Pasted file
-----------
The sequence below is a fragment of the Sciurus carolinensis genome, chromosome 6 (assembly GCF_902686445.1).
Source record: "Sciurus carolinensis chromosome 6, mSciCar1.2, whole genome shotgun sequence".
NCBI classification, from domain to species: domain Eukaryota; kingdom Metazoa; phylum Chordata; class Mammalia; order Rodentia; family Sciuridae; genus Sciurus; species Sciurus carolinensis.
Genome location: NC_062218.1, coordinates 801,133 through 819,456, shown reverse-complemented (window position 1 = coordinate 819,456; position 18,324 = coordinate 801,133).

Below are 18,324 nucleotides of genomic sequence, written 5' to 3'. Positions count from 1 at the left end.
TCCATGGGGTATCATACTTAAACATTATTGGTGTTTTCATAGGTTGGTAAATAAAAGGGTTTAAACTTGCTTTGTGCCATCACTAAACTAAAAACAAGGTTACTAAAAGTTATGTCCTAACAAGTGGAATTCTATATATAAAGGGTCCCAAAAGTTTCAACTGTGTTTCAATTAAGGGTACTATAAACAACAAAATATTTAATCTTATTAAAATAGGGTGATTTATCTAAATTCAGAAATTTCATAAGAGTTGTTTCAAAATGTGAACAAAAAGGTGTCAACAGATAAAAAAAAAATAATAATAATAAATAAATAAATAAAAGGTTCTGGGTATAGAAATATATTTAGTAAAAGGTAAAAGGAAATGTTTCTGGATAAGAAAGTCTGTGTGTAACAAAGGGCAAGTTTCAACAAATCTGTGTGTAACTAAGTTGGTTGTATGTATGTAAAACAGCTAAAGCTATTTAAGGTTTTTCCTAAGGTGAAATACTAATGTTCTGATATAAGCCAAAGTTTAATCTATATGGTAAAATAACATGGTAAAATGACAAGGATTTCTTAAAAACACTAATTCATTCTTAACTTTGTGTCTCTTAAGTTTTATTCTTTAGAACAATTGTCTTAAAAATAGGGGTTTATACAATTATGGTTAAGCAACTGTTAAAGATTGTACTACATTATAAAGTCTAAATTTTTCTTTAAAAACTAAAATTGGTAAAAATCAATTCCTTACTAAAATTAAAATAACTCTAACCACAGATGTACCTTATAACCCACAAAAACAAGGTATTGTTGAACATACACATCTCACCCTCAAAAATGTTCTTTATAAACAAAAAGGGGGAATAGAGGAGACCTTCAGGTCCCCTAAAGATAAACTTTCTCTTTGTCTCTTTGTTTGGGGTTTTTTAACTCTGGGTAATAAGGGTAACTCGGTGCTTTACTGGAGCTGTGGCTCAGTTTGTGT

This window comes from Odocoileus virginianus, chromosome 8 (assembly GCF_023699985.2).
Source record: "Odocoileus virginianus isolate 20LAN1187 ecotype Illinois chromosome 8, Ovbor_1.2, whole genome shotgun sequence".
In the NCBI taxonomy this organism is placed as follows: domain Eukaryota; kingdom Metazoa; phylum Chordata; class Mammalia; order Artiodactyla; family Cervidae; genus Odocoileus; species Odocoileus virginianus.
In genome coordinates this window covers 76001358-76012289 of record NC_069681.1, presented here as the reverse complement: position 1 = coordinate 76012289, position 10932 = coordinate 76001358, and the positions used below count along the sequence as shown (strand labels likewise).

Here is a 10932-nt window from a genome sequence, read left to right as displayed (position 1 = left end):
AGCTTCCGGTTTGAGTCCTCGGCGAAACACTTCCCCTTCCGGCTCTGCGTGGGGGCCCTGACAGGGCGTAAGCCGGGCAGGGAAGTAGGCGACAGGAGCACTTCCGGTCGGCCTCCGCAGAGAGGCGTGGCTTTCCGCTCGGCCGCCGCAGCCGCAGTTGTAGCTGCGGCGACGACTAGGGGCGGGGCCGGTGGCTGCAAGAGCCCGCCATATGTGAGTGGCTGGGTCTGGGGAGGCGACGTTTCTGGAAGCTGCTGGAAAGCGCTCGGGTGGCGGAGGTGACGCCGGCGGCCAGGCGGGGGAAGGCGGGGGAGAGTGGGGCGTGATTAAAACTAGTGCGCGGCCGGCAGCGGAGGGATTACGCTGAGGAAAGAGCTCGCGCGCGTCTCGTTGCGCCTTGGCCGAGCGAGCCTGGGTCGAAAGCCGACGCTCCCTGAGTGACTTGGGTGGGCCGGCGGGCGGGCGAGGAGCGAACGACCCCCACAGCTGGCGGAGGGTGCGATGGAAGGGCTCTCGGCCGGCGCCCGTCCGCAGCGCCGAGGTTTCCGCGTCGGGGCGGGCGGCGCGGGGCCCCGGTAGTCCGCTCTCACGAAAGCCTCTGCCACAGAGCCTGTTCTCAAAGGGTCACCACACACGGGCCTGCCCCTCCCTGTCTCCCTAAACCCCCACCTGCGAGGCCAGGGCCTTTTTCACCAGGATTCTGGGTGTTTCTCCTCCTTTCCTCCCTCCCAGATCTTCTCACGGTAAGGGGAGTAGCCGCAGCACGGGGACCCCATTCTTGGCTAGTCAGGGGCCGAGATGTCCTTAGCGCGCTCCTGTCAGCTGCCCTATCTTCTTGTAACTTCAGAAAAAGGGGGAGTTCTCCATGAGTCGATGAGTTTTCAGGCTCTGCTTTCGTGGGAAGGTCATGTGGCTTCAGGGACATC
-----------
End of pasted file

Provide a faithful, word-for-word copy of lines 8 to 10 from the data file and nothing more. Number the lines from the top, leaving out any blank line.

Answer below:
Source record: "Odocoileus virginianus isolate 20LAN1187 ecotype Illinois chromosome 8, Ovbor_1.2, whole genome shotgun sequence".
In the NCBI taxonomy this organism is placed as follows: domain Eukaryota; kingdom Metazoa; phylum Chordata; class Mammalia; order Artiodactyla; family Cervidae; genus Odocoileus; species Odocoileus virginianus.
In genome coordinates this window covers 76001358-76012289 of record NC_069681.1, presented here as the reverse complement: position 1 = coordinate 76012289, position 10932 = coordinate 76001358, and the positions used below count along the sequence as shown (strand labels likewise).